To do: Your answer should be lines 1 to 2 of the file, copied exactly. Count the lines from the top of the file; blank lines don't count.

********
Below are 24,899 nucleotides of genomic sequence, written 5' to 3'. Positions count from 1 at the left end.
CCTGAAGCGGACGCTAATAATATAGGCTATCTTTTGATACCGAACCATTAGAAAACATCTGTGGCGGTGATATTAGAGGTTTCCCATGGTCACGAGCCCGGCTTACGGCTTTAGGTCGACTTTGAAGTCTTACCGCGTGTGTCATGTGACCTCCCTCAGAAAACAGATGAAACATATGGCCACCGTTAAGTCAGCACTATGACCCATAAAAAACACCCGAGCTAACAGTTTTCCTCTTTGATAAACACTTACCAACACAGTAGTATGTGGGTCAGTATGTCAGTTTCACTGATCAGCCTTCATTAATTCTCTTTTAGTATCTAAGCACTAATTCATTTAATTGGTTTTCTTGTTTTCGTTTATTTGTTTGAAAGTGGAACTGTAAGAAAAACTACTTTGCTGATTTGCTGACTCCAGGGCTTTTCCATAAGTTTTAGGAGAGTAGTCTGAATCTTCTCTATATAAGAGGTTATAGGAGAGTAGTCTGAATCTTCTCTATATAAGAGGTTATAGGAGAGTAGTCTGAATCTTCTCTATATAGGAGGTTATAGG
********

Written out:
Below are 24,899 nucleotides of genomic sequence, written 5' to 3'. Positions count from 1 at the left end.
CCTGAAGCGGACGCTAATAATATAGGCTATCTTTTGATACCGAACCATTAGAAAACATCTGTGGCGGTGATATTAGAGGTTTCCCATGGTCACGAGCCCGGCTTACGGCTTTAGGTCGACTTTGAAGTCTTACCGCGTGTGTCATGTGACCTCCCTCAGAAAACAGATGAAACATATGGCCACCGTTAAGTCAGCACTATGACCCATAAAAAACACCCGAGCTAACAGTTTTCCTCTTTGATAAACACTTACCAACACAGTAGTATGTGGGTCAGTATGTCAGTTTCACTGATCAGCCTTCATTAATTCTCTTTTAGTATCTAAGCACTAATTCATTTAATTGGTTTTCTTGTTTTCGTTTATTTGTTTGAAAGTGGAACTGTAAGAAAAACTACTTTGCTGATTTGCTGACTCCAGGGCTTTTCCATAAGTTTTAGGAGAGTAGTCTGAATCTTCTCTATATAAGAGGTTATAGGAGAGTAGTCTGAATCTTCTCTATATAAGAGGTTATAGGAGAGTAGTCTGAATCTTCTCTATATAGGAGGTTATAGG